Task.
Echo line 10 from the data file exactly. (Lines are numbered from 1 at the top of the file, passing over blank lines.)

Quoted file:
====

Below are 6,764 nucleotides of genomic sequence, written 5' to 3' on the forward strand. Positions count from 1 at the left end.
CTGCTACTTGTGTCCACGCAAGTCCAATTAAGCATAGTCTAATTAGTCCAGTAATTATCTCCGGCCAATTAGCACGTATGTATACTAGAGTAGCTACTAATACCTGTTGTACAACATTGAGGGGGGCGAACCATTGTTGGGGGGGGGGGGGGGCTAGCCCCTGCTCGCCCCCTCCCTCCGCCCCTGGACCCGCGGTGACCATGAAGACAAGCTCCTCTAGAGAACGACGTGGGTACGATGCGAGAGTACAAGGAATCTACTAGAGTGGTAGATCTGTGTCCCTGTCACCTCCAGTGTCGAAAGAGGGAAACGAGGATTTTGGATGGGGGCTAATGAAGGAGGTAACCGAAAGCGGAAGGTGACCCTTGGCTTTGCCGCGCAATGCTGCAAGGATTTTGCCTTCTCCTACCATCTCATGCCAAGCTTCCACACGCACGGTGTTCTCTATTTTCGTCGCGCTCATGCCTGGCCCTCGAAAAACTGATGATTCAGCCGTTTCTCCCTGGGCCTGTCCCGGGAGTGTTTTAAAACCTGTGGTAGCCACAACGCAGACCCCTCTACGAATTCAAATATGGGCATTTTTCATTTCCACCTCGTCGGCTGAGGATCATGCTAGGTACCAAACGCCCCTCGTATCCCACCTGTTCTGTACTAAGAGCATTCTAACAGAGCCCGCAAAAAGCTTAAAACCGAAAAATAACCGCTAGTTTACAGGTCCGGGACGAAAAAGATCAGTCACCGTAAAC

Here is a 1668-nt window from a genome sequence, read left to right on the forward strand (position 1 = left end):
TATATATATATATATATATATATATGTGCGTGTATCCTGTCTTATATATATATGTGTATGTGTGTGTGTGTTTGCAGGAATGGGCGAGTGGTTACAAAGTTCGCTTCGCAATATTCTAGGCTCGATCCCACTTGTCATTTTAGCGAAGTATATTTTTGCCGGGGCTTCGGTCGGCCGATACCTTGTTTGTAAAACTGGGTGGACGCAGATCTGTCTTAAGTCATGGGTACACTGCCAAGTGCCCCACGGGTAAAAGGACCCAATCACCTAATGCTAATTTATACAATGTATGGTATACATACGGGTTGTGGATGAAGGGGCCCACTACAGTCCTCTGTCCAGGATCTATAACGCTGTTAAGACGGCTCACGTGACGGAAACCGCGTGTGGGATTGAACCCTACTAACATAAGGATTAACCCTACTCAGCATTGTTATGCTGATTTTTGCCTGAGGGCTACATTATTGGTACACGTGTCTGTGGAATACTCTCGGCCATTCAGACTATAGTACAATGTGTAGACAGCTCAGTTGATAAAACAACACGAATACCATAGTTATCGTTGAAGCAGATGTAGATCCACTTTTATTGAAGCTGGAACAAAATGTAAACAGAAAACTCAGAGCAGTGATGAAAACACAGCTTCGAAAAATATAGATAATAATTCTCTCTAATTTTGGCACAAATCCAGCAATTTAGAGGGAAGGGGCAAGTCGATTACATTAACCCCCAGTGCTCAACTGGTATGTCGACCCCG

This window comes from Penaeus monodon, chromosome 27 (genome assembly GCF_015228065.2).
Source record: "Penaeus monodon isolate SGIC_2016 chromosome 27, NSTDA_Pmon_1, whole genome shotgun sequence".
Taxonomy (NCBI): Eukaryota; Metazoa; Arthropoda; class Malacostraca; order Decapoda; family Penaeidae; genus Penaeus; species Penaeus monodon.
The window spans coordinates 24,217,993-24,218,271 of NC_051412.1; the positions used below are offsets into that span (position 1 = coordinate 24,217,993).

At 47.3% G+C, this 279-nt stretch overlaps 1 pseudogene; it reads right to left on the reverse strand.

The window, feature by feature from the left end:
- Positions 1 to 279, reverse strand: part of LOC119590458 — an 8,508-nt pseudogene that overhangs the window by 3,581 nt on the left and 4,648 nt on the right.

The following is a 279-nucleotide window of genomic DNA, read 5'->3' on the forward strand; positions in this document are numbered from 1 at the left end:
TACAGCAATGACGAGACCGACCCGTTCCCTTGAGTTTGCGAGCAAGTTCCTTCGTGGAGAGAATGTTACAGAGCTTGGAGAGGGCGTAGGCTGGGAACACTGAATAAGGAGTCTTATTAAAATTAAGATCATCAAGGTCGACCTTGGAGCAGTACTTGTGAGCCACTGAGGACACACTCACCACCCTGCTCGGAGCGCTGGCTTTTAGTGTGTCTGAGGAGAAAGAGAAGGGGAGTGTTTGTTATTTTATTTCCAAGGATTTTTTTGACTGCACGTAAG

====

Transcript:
The window, feature by feature from the left end: